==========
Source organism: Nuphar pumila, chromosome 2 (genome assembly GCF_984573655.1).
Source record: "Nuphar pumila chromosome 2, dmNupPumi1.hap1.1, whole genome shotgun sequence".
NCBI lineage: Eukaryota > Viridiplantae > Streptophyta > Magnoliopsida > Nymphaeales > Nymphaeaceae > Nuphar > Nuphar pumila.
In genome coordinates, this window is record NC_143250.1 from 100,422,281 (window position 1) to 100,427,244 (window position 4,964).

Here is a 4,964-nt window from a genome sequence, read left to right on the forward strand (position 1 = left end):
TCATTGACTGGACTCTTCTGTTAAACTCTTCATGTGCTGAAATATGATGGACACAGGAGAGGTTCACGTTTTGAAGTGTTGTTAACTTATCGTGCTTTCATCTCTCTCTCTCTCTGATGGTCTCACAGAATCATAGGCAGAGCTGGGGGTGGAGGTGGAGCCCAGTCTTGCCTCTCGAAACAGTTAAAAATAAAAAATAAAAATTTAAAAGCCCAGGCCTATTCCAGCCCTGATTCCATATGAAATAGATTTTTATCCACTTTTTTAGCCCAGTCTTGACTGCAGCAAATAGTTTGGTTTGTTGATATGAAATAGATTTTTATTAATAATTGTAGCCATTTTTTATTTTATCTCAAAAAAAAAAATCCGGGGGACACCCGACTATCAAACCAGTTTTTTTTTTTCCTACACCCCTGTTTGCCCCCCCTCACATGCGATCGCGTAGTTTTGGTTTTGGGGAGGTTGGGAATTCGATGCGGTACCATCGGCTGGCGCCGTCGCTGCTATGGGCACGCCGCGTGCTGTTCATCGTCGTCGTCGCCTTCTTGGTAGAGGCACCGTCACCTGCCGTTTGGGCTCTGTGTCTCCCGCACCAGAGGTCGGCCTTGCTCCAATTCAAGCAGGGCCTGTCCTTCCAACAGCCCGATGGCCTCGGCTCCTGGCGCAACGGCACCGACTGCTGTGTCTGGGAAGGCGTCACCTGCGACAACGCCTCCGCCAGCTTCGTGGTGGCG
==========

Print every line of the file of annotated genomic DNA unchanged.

Source organism: Nuphar pumila, chromosome 2 (genome assembly GCF_984573655.1).
Source record: "Nuphar pumila chromosome 2, dmNupPumi1.hap1.1, whole genome shotgun sequence".
NCBI lineage: Eukaryota > Viridiplantae > Streptophyta > Magnoliopsida > Nymphaeales > Nymphaeaceae > Nuphar > Nuphar pumila.
In genome coordinates, this window is record NC_143250.1 from 100,422,281 (window position 1) to 100,427,244 (window position 4,964).

Here is a 4,964-nt window from a genome sequence, read left to right on the forward strand (position 1 = left end):
TCATTGACTGGACTCTTCTGTTAAACTCTTCATGTGCTGAAATATGATGGACACAGGAGAGGTTCACGTTTTGAAGTGTTGTTAACTTATCGTGCTTTCATCTCTCTCTCTCTCTGATGGTCTCACAGAATCATAGGCAGAGCTGGGGGTGGAGGTGGAGCCCAGTCTTGCCTCTCGAAACAGTTAAAAATAAAAAATAAAAATTTAAAAGCCCAGGCCTATTCCAGCCCTGATTCCATATGAAATAGATTTTTATCCACTTTTTTAGCCCAGTCTTGACTGCAGCAAATAGTTTGGTTTGTTGATATGAAATAGATTTTTATTAATAATTGTAGCCATTTTTTATTTTATCTCAAAAAAAAAAATCCGGGGGACACCCGACTATCAAACCAGTTTTTTTTTTTCCTACACCCCTGTTTGCCCCCCCTCACATGCGATCGCGTAGTTTTGGTTTTGGGGAGGTTGGGAATTCGATGCGGTACCATCGGCTGGCGCCGTCGCTGCTATGGGCACGCCGCGTGCTGTTCATCGTCGTCGTCGCCTTCTTGGTAGAGGCACCGTCACCTGCCGTTTGGGCTCTGTGTCTCCCGCACCAGAGGTCGGCCTTGCTCCAATTCAAGCAGGGCCTGTCCTTCCAACAGCCCGATGGCCTCGGCTCCTGGCGCAACGGCACCGACTGCTGTGTCTGGGAAGGCGTCACCTGCGACAACGCCTCCGCCAGCTTCGTGGTGGCG